Complex Regional Pain Syndrome explained; do you have it?

FEATURE — Complex Regional Pain Syndrome is a form of chronic pain caused by debilitating neuropathic disease. It often starts after a traumatic injury or surgery and the pain is out of proportion to the original injury. Symptoms include abnormal hair and nail growth, swelling, temperature changes, color changes of the skin, weakness, decreased range of motion, sensitivity to touch and intense burning pain at the affected site.

There are two major factors associated with CRPS.

The first factor is what’s known as hyperalgesia, which is extreme sensitivity to normally semipainful stimuli, like being pinched. Being pinched is painful but usually for only a short period of time. This sensation would cause prolonged, intense pain in a patient with CRPS.

The second factor of CRPS is called allodynia. Allodynia is pain caused by something that normally would not cause pain, like a bed sheet brushing over the skin. Some patients who have CRPS might experience an intense burning pain or discomfort.

Medical literature suggests the earlier diagnosis and treatment occurs, the better the outcome can be. Although there is no cure for CRPS, the patient has multiple options such as active mobilization physical therapy, pharmacological therapy, sympathetic nerve blocks and possible spinal cord stimulation.

A surgeon or primary care physician would likely start a CRPS patient with physical therapy and some type of medication as treatment. If these remedies fail to address the problem, a referral to a pain management center may be arranged for sympathetic nerve blocks or to consider a spinal cord stimulator.

Providers use various types of medications to treat CRPS. Various over-the-counter medications, such as Tylenol, ibuprofen or naproxen, are often used for pain and inflammation. Prescription-strength pain relievers or antidepressants, such as amitriptyline and cymbalta, can also be considered, as well as anticonvulsants, such as gabapentin, which can help with nerve pain.

Sympathetic nerve blocks target a group of nerves that are part of the autonomous nervous system. These spread to your body and help with involuntary function. This procedure is done in a series of injections under fluoroscopy (live x-ray), and medication is injected to help reduce the pain. These injections may be repeated if and when the CRPS symptoms return or worsen.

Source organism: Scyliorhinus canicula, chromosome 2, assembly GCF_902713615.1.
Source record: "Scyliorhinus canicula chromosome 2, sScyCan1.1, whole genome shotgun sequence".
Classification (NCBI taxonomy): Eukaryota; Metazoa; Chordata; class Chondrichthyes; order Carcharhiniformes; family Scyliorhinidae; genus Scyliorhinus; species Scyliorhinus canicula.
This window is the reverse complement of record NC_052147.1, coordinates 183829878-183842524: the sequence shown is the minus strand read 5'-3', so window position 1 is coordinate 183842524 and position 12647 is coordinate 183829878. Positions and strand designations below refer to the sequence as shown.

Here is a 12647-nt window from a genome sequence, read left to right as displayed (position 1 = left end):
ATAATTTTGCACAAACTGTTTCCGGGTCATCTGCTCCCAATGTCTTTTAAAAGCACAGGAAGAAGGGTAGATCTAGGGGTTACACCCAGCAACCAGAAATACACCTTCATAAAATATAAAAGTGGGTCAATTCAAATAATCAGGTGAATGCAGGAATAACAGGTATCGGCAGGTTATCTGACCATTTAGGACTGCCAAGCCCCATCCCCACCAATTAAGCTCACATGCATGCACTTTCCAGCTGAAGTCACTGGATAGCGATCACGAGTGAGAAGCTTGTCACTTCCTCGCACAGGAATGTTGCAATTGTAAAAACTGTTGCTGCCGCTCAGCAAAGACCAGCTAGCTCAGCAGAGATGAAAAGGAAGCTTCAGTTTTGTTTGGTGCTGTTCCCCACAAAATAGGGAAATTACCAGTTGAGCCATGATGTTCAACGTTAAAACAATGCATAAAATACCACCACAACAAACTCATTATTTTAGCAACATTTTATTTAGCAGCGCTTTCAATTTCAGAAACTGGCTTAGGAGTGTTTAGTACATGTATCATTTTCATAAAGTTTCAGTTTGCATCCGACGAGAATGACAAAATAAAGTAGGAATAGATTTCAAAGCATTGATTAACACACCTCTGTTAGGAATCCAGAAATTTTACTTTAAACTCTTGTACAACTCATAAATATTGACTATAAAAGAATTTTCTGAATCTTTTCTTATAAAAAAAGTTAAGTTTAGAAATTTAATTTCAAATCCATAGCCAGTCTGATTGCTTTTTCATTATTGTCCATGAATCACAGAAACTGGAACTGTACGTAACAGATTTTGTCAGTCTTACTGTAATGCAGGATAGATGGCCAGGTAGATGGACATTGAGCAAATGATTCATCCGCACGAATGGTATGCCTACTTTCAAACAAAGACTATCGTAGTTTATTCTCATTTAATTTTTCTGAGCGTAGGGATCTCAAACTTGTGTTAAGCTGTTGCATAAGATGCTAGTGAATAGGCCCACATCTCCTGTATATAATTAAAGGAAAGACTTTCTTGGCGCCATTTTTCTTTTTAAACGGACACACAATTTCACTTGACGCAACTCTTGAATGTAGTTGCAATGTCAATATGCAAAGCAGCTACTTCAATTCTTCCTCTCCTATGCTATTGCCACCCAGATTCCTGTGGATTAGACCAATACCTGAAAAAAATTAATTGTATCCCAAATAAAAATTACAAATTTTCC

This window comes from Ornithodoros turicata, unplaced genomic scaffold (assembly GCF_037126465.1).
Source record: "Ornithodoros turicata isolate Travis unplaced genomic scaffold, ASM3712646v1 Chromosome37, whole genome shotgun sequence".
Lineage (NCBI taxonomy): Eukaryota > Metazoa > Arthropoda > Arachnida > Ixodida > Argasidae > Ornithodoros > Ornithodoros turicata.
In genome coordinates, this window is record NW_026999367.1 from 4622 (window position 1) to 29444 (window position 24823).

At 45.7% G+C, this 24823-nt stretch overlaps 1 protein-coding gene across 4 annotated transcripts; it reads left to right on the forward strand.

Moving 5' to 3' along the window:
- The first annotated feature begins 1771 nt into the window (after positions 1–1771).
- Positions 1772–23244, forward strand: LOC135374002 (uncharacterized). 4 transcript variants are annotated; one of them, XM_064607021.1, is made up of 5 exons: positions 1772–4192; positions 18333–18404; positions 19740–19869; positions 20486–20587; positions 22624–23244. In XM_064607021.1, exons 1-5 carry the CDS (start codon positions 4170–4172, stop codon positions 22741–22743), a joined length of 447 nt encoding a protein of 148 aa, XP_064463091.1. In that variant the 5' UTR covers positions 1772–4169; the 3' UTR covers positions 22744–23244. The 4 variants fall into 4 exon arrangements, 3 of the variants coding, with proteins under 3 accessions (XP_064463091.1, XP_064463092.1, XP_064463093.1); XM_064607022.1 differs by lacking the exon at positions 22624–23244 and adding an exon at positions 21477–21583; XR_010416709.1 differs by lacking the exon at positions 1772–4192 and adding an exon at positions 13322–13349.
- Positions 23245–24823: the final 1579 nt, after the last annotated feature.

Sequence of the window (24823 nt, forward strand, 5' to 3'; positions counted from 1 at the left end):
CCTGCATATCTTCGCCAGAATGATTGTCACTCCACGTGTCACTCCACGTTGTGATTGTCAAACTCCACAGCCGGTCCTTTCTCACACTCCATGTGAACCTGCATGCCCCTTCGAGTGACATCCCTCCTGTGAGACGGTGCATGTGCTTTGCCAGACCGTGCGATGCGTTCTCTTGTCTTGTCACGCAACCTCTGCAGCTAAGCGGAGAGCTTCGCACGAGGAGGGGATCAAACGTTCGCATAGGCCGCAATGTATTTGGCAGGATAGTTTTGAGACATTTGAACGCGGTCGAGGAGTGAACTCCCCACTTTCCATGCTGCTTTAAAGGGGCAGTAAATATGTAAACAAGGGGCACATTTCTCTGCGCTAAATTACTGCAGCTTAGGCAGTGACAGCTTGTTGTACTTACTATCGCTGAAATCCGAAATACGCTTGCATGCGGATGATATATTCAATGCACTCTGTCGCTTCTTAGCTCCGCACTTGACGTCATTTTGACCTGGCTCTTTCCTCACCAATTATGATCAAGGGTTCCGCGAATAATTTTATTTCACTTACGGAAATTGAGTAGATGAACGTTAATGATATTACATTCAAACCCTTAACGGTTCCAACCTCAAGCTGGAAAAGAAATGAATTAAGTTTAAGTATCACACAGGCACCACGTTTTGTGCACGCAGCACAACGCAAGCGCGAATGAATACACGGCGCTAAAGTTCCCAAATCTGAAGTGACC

A spinal cord stimulator is a device that is surgically implanted to help lessen the intensity of pain. This is done by placing small electrodes in the spinal canal region to help lessen the pain signal traveling from the affected limb to the sensors in the brain. Rather than feeling pain, the patient typically feels a tingling sensation.

Prior to having the permanent device placed, a 4-5 day trial would be performed. This is done as an office procedure in a fluoroscopy suite at a pain management office. During the trial period, 50 percent improvement is needed to proceed with permanent placement.

Dealing with chronic pain can be frustrating for our physical and mental health. If you feel like you may suffer from CRPS, talk with your health care provider to begin diagnosis.

author_cortneyWritten by Cortney Bernardo for St. George Health and Wellness magazine and St. George News.

Cortney Bernardo grew up in Circleville, Utah, where she graduated from Piute High School. She then went on to Southern Utah University where she received a bachelor’s degree in Biology with honors and was accepted to Pacific University in Forest Grove, Oregon. She graduated with honors as a physician assistant with a master’s degree in science.

Cortney is married to her high school sweetheart, and they have two beautiful daughters. They have resided in St. George since she finished her schooling. She enjoys spending time with her family and friends, swimming, running, reading and doing Crossfit.

 

 

St. George Health and Wellness website

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Copyright St. George News, SaintGeorgeUtah.com LLC, 2015, all rights reserved.

 

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5 Comments

  • beentheredonethat December 26, 2015 at 10:51 pm

    This is an important medical discovery/breakthrough. More reasons for Utah doctors to give out pain killers. Not just ptsd anymore. What a joke!

    • Heather December 27, 2015 at 9:16 pm

      I really hope you’re not calling CRPS/RSD a joke.
      I’ve had it for 4 years now and it’s absolute hell. Literally. A doctor at Johns Hopkins has stated “If Hell was a Disease, it would be Reflex Sympathetic Dystrophy” (which is aka CRPS).
      It’s recorded to be the most painful health condition known to mankind. The pain is ranked higher then getting a finger amputated without anesthesia.
      So if you consider this a joke, then you have a screw loose. I developed it at age 24, and now I’m unable to work, dependent on my parents (for the first time since I was 14), and have had so much of my life taken away from me.

      Research the things you comment on, before you offend others due to your ignorance.

      To the author, thank you for helping to spread awareness 🙂
      -Heather Lynn

    • ladybugavenger December 28, 2015 at 12:55 pm

      I bet marijuana would help! Legalize Marijuana!

  • .... December 28, 2015 at 9:45 am

    Whaaaaaaaaaaa whaaaaaaaaaaa jeez what a cry baby. Its all in your head you just want attention

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